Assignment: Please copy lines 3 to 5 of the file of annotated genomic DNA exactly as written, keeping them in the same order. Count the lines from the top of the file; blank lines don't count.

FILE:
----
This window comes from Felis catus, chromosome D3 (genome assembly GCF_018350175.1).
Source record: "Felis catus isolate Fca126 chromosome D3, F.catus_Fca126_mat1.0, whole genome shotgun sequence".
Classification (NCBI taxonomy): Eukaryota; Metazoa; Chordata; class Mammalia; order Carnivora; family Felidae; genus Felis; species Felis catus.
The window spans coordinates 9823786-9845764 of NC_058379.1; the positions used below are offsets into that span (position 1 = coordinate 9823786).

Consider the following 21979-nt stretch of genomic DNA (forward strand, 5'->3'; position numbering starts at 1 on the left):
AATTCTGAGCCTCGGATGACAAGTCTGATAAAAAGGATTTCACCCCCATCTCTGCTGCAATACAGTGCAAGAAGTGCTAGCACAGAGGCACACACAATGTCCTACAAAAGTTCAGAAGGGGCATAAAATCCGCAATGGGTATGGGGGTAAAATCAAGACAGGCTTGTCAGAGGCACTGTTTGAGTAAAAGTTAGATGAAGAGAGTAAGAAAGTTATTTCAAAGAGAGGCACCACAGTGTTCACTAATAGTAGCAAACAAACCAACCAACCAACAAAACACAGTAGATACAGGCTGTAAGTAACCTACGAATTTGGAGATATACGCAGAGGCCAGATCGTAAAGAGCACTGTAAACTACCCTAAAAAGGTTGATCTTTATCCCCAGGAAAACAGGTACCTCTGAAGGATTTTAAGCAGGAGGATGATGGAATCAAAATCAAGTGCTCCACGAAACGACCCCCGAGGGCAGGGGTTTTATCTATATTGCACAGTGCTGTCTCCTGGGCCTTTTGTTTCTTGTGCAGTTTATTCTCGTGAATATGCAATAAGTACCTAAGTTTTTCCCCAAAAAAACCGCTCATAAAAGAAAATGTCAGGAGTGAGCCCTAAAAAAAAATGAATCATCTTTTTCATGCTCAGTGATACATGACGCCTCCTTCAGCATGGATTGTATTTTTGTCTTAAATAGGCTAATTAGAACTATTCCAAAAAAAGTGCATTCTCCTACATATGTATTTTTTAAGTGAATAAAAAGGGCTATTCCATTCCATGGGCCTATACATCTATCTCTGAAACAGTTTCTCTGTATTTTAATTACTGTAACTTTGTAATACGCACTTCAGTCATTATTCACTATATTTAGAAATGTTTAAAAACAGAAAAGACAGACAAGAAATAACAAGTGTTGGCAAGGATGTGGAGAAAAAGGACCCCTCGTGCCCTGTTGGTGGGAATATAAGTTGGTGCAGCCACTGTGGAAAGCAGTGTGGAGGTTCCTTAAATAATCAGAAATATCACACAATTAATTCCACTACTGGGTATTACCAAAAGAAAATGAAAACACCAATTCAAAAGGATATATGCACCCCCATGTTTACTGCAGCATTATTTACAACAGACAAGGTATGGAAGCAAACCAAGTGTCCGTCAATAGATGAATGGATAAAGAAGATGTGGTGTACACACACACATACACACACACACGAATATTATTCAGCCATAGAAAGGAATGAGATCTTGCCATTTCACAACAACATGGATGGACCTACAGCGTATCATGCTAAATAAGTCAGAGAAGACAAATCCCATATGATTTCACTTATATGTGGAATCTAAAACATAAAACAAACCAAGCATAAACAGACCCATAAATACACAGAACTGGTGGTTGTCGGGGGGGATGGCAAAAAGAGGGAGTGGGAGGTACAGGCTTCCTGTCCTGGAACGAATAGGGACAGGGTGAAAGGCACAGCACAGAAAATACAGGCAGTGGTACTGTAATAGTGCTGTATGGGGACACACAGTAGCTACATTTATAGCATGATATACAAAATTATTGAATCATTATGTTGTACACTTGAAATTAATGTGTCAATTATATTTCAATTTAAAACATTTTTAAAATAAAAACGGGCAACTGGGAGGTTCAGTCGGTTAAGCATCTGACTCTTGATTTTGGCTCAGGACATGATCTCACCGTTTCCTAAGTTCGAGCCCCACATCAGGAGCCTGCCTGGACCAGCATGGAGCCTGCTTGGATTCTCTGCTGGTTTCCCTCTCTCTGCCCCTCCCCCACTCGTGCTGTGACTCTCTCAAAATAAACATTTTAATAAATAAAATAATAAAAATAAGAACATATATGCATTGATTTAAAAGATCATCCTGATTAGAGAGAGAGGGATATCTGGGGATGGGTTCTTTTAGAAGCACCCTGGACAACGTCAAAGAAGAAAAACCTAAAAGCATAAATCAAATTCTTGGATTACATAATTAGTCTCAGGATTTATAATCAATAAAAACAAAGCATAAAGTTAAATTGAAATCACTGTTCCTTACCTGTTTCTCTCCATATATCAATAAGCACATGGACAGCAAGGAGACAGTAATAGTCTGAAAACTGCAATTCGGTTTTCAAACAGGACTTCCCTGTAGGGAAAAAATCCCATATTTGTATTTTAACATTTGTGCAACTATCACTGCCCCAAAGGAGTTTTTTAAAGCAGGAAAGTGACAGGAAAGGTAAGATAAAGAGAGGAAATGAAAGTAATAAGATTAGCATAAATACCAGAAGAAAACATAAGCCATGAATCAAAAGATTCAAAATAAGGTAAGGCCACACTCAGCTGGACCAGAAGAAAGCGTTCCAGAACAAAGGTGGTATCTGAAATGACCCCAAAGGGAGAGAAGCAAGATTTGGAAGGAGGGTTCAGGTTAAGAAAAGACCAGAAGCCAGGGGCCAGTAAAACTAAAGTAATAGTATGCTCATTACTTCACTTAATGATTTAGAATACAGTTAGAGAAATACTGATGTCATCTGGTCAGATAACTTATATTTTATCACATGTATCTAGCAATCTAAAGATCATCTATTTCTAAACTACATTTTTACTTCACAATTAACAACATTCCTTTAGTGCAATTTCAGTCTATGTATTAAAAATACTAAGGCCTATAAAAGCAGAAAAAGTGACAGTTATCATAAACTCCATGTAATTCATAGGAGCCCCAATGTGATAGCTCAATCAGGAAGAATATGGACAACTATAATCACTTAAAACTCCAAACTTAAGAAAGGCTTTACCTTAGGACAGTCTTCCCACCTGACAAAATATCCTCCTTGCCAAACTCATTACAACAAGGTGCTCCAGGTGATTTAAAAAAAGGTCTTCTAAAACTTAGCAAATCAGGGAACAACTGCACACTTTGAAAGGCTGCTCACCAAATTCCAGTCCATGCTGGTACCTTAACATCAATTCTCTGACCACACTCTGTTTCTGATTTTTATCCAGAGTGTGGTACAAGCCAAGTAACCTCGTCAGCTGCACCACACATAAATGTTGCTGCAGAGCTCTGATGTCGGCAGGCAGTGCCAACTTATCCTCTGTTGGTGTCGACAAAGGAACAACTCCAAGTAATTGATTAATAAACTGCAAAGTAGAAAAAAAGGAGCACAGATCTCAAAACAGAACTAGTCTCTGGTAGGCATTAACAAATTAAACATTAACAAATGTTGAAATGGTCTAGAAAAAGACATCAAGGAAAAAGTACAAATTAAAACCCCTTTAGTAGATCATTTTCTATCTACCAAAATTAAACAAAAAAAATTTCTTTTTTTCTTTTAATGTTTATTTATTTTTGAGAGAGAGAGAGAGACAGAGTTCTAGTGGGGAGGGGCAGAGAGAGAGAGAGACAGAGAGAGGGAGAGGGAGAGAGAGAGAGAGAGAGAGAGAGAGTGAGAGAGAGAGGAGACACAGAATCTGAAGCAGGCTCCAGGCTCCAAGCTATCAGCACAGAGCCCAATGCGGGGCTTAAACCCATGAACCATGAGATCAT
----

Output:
Classification (NCBI taxonomy): Eukaryota; Metazoa; Chordata; class Mammalia; order Carnivora; family Felidae; genus Felis; species Felis catus.
The window spans coordinates 9823786-9845764 of NC_058379.1; the positions used below are offsets into that span (position 1 = coordinate 9823786).

Consider the following 21979-nt stretch of genomic DNA (forward strand, 5'->3'; position numbering starts at 1 on the left):